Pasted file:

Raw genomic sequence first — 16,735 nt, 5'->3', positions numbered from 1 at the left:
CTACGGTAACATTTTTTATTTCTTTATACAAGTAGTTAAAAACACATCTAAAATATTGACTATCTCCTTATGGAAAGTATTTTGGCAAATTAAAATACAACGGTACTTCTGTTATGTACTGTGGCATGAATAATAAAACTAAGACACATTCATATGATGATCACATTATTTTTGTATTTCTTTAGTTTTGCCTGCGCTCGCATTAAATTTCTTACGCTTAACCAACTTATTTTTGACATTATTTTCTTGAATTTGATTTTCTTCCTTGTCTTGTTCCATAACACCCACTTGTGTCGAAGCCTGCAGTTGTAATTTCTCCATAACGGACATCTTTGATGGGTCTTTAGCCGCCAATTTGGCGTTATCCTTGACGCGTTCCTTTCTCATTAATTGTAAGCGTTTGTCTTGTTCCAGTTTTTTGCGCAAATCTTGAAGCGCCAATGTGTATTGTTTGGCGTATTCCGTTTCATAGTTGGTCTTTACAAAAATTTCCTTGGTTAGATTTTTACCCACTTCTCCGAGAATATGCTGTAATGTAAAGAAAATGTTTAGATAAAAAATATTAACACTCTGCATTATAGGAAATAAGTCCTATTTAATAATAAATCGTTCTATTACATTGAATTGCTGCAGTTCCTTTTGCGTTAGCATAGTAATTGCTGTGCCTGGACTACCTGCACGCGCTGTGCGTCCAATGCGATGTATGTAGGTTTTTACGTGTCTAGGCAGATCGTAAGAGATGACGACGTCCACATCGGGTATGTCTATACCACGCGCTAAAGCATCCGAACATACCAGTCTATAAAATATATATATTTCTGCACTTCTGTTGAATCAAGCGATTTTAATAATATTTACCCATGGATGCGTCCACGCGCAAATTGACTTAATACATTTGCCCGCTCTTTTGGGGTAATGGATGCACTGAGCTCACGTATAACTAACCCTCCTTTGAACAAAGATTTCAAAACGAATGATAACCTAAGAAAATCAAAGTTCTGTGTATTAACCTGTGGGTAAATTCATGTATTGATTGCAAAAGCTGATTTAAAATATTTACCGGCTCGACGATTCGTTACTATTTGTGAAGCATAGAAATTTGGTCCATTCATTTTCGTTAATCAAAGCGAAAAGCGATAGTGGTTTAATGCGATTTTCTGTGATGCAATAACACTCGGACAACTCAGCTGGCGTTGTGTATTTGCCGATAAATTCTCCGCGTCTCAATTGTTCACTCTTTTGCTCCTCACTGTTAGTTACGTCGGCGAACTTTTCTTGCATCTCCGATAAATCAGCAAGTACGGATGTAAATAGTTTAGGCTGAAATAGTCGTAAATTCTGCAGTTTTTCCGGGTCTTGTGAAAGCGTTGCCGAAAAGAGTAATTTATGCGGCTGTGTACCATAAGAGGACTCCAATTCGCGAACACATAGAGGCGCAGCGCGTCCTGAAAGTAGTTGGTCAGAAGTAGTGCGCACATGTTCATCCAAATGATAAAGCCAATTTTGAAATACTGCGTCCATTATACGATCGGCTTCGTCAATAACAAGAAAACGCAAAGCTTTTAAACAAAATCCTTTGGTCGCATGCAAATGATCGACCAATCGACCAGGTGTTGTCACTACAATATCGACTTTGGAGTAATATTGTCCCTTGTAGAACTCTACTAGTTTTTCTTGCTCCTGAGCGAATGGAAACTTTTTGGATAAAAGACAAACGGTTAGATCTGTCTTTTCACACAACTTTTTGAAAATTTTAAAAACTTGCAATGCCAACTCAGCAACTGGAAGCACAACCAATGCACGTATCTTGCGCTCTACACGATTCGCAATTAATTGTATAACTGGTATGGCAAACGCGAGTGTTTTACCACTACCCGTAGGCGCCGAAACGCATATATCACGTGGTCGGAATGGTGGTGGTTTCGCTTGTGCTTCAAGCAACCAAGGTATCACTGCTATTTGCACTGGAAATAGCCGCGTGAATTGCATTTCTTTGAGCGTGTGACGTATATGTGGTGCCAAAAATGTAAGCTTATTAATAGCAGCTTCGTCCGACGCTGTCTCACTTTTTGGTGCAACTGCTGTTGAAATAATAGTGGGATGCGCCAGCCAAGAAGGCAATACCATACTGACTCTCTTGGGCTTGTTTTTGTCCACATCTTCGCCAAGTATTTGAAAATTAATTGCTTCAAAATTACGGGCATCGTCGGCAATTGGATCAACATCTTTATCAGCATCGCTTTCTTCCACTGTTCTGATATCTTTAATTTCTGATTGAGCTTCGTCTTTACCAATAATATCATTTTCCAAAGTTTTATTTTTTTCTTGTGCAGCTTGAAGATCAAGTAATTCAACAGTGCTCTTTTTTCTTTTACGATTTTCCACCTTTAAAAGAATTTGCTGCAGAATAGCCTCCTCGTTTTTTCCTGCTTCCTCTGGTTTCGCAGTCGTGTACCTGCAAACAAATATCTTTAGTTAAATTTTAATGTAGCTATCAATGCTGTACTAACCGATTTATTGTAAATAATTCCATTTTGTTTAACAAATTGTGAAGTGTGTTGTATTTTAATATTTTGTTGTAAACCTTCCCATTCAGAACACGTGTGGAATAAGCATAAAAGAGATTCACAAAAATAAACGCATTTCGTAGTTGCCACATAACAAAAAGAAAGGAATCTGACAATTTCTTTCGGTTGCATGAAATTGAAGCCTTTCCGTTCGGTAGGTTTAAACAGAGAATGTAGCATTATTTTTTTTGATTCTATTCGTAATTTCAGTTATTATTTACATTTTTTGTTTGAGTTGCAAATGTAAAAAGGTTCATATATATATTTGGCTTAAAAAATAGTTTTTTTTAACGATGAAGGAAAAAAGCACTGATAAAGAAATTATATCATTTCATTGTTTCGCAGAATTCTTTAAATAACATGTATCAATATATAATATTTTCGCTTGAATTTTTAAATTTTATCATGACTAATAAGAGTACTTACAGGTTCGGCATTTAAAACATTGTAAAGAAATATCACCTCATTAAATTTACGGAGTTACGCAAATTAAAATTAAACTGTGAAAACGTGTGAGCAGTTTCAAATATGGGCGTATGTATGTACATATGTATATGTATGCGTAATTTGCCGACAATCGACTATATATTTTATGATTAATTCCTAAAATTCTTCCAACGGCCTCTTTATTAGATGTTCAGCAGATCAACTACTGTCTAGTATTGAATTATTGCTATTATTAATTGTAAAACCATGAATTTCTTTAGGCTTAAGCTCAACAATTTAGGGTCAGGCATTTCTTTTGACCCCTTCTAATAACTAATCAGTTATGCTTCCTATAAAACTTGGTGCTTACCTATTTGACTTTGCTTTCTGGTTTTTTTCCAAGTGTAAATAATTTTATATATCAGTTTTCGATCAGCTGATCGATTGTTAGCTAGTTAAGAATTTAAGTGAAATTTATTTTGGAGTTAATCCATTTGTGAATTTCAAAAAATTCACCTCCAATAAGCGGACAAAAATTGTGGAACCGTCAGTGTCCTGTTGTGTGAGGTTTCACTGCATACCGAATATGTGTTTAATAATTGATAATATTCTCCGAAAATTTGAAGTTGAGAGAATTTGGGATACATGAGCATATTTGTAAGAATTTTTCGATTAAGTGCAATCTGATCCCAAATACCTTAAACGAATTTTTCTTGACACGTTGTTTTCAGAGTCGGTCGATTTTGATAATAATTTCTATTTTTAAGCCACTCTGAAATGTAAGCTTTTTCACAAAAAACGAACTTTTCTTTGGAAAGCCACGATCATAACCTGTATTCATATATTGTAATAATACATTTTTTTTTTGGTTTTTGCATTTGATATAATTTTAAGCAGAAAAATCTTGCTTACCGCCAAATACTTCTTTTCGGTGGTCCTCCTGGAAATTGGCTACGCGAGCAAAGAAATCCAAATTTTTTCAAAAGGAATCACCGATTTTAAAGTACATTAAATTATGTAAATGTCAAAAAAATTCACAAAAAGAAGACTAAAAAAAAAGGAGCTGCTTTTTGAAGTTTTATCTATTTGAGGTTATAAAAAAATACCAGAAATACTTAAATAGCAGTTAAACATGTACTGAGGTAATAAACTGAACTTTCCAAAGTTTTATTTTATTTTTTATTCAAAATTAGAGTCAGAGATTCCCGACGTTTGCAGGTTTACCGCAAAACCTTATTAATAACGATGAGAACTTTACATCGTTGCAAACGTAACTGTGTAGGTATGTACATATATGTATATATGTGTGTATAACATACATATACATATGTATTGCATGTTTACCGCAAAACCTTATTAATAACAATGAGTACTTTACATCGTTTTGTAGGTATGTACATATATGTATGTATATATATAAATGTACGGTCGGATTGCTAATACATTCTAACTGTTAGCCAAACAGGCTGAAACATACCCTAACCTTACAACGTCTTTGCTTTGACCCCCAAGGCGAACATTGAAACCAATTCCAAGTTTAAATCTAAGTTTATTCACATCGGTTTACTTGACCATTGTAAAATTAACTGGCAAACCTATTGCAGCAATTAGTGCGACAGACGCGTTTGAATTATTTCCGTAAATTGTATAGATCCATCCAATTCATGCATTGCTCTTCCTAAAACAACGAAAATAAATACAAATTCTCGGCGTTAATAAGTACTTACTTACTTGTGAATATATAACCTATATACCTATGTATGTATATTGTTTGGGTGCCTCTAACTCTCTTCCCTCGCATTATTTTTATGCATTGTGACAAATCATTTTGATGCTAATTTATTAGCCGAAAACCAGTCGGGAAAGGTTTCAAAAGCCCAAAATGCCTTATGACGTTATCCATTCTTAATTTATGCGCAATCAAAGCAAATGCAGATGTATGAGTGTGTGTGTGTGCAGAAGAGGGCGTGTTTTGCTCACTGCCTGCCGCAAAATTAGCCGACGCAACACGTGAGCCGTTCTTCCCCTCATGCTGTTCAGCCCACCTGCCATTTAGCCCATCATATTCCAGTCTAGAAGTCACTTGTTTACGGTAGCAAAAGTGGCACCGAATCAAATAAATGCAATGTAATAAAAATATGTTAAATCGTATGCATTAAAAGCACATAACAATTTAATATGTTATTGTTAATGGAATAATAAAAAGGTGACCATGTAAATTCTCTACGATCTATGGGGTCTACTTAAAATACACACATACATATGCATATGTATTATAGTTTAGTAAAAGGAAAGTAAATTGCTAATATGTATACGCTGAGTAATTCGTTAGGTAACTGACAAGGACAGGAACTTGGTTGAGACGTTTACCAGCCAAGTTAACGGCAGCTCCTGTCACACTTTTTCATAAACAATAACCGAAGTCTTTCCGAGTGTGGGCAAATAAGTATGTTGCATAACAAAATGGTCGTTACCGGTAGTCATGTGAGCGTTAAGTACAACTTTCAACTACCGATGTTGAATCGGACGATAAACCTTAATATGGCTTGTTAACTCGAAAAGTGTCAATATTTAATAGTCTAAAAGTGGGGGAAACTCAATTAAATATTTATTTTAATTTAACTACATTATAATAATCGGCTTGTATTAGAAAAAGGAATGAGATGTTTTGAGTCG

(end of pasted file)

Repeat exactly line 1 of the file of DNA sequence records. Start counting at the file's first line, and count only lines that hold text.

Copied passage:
Raw genomic sequence first — 16,735 nt, 5'->3', positions numbered from 1 at the left: